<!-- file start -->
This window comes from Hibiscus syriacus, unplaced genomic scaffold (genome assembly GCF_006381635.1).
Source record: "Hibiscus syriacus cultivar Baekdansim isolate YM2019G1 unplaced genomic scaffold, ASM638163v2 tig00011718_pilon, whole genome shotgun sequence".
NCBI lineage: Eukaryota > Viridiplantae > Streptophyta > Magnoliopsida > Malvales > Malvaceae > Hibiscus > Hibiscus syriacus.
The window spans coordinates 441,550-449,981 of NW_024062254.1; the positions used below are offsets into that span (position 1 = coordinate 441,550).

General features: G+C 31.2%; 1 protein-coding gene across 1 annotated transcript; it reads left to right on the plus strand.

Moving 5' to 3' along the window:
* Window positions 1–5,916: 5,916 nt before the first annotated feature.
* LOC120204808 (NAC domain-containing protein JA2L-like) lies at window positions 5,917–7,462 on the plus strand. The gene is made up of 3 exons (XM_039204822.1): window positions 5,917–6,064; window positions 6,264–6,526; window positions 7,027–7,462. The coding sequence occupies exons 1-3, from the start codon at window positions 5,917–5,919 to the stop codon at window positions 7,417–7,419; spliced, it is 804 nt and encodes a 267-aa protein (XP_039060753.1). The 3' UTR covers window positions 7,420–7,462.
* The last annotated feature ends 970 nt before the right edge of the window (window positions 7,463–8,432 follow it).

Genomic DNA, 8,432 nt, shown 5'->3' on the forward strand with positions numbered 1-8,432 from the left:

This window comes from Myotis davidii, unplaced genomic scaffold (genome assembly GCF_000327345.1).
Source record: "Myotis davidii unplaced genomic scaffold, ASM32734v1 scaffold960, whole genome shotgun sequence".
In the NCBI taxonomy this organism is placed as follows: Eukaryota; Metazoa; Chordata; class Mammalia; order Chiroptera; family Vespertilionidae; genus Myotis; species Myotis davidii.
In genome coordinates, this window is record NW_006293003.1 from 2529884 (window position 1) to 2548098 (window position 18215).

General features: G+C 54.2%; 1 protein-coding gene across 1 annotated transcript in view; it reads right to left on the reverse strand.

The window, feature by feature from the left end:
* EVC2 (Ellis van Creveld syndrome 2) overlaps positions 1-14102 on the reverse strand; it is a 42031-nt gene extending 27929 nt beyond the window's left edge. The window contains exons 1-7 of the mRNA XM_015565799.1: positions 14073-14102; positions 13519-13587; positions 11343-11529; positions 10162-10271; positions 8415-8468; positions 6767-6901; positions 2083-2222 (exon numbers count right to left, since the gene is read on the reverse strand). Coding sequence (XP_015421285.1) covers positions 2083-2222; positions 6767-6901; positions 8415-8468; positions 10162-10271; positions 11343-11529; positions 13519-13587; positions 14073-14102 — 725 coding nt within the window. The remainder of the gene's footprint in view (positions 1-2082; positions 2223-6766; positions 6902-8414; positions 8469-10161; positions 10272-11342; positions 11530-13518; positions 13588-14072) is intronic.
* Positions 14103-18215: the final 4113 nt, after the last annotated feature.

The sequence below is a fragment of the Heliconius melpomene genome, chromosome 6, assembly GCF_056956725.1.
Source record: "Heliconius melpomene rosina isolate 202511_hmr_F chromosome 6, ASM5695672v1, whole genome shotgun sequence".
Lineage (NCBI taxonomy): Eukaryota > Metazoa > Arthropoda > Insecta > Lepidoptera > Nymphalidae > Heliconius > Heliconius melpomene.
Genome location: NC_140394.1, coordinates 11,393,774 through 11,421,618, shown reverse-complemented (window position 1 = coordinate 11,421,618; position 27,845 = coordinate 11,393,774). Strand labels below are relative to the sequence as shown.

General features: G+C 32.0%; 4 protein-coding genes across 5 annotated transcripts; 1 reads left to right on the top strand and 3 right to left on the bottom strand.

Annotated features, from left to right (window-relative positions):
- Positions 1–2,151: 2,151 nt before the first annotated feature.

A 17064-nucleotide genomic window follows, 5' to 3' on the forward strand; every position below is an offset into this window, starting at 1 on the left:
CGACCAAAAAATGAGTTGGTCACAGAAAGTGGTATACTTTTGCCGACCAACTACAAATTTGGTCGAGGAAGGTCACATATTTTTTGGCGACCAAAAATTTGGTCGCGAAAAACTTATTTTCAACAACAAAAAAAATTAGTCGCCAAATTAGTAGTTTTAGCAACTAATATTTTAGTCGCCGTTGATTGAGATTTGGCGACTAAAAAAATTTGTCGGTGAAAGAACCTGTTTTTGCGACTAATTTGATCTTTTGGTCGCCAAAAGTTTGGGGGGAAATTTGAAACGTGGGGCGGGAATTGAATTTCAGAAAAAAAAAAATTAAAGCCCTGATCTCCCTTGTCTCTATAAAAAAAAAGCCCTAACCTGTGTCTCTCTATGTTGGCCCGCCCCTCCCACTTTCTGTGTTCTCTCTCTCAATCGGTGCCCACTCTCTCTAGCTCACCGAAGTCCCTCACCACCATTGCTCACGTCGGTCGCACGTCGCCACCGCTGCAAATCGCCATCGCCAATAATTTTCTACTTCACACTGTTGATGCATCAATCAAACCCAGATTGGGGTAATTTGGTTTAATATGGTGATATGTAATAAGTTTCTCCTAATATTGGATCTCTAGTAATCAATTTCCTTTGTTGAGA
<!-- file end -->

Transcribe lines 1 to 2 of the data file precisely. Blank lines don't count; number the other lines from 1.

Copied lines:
This window comes from Hibiscus syriacus, unplaced genomic scaffold (genome assembly GCF_006381635.1).
Source record: "Hibiscus syriacus cultivar Baekdansim isolate YM2019G1 unplaced genomic scaffold, ASM638163v2 tig00011718_pilon, whole genome shotgun sequence".